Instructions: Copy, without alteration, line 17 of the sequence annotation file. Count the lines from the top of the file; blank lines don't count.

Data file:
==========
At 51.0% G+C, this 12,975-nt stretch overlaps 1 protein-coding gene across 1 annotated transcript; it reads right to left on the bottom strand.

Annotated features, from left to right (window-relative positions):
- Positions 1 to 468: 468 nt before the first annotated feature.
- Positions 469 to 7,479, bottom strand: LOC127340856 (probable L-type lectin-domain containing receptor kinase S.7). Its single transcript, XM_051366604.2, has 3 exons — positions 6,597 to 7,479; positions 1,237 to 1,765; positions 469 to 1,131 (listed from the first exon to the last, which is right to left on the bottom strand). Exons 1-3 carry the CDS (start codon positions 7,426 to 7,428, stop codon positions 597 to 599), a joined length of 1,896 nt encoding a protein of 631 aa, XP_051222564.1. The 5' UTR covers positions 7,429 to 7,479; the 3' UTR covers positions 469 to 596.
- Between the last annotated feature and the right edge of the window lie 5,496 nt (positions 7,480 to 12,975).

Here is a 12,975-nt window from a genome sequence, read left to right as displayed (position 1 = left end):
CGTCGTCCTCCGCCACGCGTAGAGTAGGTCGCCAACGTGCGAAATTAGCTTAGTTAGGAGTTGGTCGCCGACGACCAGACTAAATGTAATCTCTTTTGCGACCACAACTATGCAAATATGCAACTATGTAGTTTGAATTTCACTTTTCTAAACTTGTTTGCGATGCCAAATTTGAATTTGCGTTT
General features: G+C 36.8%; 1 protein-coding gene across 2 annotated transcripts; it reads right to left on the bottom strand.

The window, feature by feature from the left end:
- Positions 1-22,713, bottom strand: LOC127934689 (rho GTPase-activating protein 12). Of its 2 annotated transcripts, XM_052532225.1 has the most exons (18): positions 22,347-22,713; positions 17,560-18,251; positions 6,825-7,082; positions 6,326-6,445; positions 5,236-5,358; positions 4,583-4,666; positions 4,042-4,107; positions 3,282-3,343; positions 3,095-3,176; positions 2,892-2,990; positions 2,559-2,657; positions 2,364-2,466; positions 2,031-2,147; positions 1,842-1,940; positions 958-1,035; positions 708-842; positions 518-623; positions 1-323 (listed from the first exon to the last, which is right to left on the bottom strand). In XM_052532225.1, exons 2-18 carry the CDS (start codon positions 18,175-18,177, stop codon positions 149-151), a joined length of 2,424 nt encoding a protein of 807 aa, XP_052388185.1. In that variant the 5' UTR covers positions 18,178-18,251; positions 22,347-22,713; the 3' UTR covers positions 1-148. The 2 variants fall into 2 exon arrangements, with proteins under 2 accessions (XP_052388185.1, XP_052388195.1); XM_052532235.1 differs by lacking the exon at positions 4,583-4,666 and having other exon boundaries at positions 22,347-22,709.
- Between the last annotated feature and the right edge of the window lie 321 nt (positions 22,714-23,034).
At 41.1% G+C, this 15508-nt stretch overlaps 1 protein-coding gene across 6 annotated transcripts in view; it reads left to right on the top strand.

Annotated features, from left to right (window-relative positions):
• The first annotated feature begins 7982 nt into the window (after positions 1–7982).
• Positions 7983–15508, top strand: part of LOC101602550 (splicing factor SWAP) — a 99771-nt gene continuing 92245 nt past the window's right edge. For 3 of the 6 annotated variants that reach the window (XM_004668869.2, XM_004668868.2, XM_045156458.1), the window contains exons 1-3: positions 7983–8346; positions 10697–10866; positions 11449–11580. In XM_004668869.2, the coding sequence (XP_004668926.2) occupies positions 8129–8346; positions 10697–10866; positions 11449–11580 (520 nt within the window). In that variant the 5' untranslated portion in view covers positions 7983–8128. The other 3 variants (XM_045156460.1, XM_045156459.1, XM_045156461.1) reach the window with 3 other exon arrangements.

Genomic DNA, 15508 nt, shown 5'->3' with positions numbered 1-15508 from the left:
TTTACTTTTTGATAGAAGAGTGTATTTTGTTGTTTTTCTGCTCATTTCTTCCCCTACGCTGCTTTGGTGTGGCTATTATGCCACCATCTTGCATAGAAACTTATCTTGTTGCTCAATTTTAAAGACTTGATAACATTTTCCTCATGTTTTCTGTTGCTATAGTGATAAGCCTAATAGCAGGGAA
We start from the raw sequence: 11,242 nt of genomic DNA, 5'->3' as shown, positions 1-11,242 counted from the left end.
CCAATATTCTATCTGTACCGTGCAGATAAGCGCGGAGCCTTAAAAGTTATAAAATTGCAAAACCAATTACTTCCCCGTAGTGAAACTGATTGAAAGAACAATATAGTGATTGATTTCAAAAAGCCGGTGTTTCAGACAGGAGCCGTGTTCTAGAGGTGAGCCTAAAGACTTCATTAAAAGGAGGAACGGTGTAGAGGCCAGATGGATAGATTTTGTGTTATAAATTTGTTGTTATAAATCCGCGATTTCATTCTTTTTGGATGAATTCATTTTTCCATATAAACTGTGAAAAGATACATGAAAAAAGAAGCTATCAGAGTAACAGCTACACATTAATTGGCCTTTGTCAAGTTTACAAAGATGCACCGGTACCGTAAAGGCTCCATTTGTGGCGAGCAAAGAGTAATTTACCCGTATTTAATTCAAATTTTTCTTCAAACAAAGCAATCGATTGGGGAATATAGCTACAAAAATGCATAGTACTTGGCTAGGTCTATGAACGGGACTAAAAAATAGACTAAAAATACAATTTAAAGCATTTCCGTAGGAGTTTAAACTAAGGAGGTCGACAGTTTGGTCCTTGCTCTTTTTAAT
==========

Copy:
TTTACTTTTTGATAGAAGAGTGTATTTTGTTGTTTTTCTGCTCATTTCTTCCCCTACGCTGCTTTGGTGTGGCTATTATGCCACCATCTTGCATAGAAACTTATCTTGTTGCTCAATTTTAAAGACTTGATAACATTTTCCTCATGTTTTCTGTTGCTATAGTGATAAGCCTAATAGCAGGGAA